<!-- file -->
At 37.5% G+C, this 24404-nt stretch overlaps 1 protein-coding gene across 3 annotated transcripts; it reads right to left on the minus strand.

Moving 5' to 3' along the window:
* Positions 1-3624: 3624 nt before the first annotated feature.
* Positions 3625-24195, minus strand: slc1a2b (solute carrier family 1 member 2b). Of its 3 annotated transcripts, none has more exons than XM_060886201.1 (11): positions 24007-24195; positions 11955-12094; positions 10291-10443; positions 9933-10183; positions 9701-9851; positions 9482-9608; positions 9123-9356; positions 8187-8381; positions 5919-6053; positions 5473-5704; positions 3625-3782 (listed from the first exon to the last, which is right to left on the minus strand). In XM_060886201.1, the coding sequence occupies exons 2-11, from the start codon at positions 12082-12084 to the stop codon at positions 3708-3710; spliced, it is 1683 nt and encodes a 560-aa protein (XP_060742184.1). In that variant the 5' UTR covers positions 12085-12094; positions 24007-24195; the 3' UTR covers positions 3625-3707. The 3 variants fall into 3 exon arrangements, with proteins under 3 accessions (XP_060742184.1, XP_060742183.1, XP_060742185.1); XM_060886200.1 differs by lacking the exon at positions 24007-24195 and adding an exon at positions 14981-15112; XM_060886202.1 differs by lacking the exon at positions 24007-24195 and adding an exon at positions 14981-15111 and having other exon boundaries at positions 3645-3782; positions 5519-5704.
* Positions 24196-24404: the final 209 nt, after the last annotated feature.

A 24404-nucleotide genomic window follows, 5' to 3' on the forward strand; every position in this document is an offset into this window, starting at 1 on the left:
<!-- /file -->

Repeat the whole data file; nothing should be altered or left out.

At 37.5% G+C, this 24404-nt stretch overlaps 1 protein-coding gene across 3 annotated transcripts; it reads right to left on the minus strand.

Moving 5' to 3' along the window:
* Positions 1-3624: 3624 nt before the first annotated feature.
* Positions 3625-24195, minus strand: slc1a2b (solute carrier family 1 member 2b). Of its 3 annotated transcripts, none has more exons than XM_060886201.1 (11): positions 24007-24195; positions 11955-12094; positions 10291-10443; positions 9933-10183; positions 9701-9851; positions 9482-9608; positions 9123-9356; positions 8187-8381; positions 5919-6053; positions 5473-5704; positions 3625-3782 (listed from the first exon to the last, which is right to left on the minus strand). In XM_060886201.1, the coding sequence occupies exons 2-11, from the start codon at positions 12082-12084 to the stop codon at positions 3708-3710; spliced, it is 1683 nt and encodes a 560-aa protein (XP_060742184.1). In that variant the 5' UTR covers positions 12085-12094; positions 24007-24195; the 3' UTR covers positions 3625-3707. The 3 variants fall into 3 exon arrangements, with proteins under 3 accessions (XP_060742184.1, XP_060742183.1, XP_060742185.1); XM_060886200.1 differs by lacking the exon at positions 24007-24195 and adding an exon at positions 14981-15112; XM_060886202.1 differs by lacking the exon at positions 24007-24195 and adding an exon at positions 14981-15111 and having other exon boundaries at positions 3645-3782; positions 5519-5704.
* Positions 24196-24404: the final 209 nt, after the last annotated feature.

A 24404-nucleotide genomic window follows, 5' to 3' on the forward strand; every position in this document is an offset into this window, starting at 1 on the left: